There is an exceptionally long tradition in western culture of service being a requirement for full participation in public life. In ancient Athens, only citizens with the right to vote were allowed to serve as hoplites. In Sparta only free men could serve. During the Roman Empire, having the same legal rights as other native Romans required providing military service. This cultural narrative of “service guarantees citizenship,” is still evident in modern times: in literature, film, and in civil rights movements.

Executive Order 9981, which began the process of desegregating the military, was signed by President Truman in 1947. This became one of the starting points for the civil rights movements in the 1950s and 1960s. In 1976, the service academies admitted the first female cadets and midshipmen. Over time this integration led to greater and greater roles for women in the military. Congresswoman Tammy Duckworth represents the impact of these shifts in how we see women in the military. The end of “Don’t Ask, Don’t Tell,” (DADT) was a significant factor in recent gains for lesbian and gay Americans. The argument that lesbian and gay families in the military were being adversely affected by the Defense of Marriage Act (DOMA) appears to have significantly swayed Justice Kennedy, the key swing vote on the Supreme Court.

It isn’t difficult to see why military service has an effect on how we think about groups of people. Being a military officer is seen as one of the most ethical and respected professions in America.

For transgender Americans, though, full participation in public life still eludes us. Even our legal ability to safely perform necessary bodily functions is considered debatable. By every statistical measure, every survey, every poll, we are the untouchables of this society. Even people who despise us acknowledge that being transgender is a massive life penalty. In general, attempts to enact specific protections for transgender people either fail, or are met with an extreme backlash. Transgender people in the media are usually at best treated as a punch line; at worst regarded as a danger to women and children.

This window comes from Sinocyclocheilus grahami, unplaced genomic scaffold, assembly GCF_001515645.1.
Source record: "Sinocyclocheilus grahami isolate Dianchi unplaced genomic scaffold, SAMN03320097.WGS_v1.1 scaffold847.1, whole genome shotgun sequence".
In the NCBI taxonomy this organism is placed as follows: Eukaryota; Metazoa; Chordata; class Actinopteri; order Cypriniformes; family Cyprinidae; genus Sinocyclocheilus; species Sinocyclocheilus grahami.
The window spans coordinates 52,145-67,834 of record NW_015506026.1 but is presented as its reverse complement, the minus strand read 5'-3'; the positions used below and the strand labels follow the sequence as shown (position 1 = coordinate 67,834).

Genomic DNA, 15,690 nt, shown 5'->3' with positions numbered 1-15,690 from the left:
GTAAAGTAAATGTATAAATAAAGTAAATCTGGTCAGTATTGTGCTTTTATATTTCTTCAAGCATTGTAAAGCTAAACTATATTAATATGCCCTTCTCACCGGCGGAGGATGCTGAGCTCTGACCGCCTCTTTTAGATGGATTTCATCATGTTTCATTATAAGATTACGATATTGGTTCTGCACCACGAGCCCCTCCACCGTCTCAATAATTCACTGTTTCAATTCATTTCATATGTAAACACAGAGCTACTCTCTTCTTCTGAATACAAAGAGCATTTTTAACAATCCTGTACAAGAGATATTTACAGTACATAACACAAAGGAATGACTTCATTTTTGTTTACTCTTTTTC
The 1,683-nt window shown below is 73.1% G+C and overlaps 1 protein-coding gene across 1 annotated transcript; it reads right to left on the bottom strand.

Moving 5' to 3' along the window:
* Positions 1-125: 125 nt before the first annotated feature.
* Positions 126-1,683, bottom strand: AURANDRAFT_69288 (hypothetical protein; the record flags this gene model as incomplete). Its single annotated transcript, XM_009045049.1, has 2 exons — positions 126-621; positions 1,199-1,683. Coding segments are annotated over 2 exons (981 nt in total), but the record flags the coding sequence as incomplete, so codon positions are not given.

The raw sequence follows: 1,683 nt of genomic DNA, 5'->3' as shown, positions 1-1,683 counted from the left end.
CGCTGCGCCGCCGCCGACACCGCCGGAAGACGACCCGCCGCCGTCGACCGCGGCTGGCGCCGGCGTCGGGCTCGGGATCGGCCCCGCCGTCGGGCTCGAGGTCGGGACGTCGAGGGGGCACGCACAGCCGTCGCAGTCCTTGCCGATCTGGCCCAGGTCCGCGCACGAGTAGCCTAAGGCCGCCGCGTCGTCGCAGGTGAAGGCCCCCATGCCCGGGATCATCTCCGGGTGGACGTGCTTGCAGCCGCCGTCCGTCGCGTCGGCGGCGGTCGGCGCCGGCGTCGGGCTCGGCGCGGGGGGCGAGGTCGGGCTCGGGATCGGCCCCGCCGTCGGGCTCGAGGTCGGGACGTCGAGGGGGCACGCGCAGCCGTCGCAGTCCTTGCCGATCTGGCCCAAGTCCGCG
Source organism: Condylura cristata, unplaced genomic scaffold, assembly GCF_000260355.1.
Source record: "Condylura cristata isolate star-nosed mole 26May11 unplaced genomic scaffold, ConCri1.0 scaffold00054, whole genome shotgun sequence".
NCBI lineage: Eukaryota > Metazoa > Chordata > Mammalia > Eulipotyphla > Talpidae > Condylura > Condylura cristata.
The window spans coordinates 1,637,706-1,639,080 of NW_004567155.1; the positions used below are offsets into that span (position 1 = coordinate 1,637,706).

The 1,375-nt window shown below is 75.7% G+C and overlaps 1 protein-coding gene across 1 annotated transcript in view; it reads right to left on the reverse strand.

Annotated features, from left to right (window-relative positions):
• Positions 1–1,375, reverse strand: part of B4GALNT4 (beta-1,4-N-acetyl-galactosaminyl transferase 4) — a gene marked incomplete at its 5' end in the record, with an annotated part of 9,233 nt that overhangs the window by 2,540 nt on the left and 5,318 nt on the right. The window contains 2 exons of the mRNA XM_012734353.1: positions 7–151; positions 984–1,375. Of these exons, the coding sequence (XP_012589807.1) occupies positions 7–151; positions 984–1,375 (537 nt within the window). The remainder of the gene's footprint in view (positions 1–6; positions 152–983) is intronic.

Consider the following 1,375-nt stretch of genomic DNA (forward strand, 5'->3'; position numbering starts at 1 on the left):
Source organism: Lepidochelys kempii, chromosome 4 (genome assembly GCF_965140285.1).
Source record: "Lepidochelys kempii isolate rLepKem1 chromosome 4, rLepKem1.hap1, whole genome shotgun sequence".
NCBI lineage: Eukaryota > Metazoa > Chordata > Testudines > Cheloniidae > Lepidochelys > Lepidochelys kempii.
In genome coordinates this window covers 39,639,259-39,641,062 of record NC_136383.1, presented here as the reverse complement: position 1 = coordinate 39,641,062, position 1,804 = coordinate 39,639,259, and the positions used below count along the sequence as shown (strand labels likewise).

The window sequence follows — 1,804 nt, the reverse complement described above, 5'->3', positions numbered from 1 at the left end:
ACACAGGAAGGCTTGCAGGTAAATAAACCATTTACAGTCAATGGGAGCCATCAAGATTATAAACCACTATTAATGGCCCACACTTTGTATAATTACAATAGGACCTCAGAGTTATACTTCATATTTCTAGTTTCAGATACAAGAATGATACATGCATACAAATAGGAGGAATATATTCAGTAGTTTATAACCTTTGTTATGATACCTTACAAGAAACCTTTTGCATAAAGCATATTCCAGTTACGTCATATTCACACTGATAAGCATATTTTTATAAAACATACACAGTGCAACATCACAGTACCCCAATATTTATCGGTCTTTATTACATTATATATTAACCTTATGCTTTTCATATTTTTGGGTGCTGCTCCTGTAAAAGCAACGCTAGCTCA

The level of dehumanization is such that when transgender people are attacked in hate crimes, the perpetrators are much more likely to follow all the way through to murder. However, most of the ways that lesbians and gays gained acceptance are not available to us. We don’t have lovable celebrities like Ellen and George. We have very few (positive) transgender characters in the media. We are rare and often closeted, and as such very few people actually say they know a transgender person.

Continue reading at:  http://www.huffingtonpost.com/brynn-tannehill/transgender-military-service_b_3830730.html?utm_hp_ref=gay-voices

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Same-Sex Married Couples To Get Federal Tax Recognition Regardless Of State

From Huffington Post:  http://www.huffingtonpost.com/2013/08/29/same-sex-couples-federal-taxes_n_3837444.html

08/29/2013

WASHINGTON — The U.S. Department of the Treasury announced Thursday that when it comes to taxes, it will recognize same-sex couples’ marriages even if they live in a state that does not.

The decision, which was prompted by the U.S. Supreme Court’s ruling to overturn the Defense of Marriage Act, marks the latest political progress for the lesbian, gay, bisexual and transgender community.

Prior to this spring, the Internal Revenue Service did not recognize same-sex married couples pursuant to section 3 of DOMA. Once DOMA was overturned in June, the question became: What about same-sex married couples who moved to a state that didn’t recognize their marriage (a couple married in Massachusetts who moved to Arkansas, for example)?

Thursday’s ruling by Treasury Secretary Jacob Lew provides a uniform policy for the IRS; the state of celebration — where the wedding took place — now trumps the state of residency when it comes to federal tax status for same-sex married couples.

“Today’s ruling provides certainty and clear, coherent tax filing guidance for all legally married same-sex couples nationwide. It provides access to benefits, responsibilities and protections under federal tax law that all Americans deserve,” Lew said in a statement. “This ruling also assures legally married same-sex couples that they can move freely throughout the country knowing that their federal filing status will not change.”

The new policy, which was first shared by Lew in a conference call that included LGBT advocates, holds a bit of political significance. It was the burden of federal tax law on same-sex couples, after all, that prompted the legal challenge to DOMA in the first place.

Continue reading at:  http://www.huffingtonpost.com/2013/08/29/same-sex-couples-federal-taxes_n_3837444.html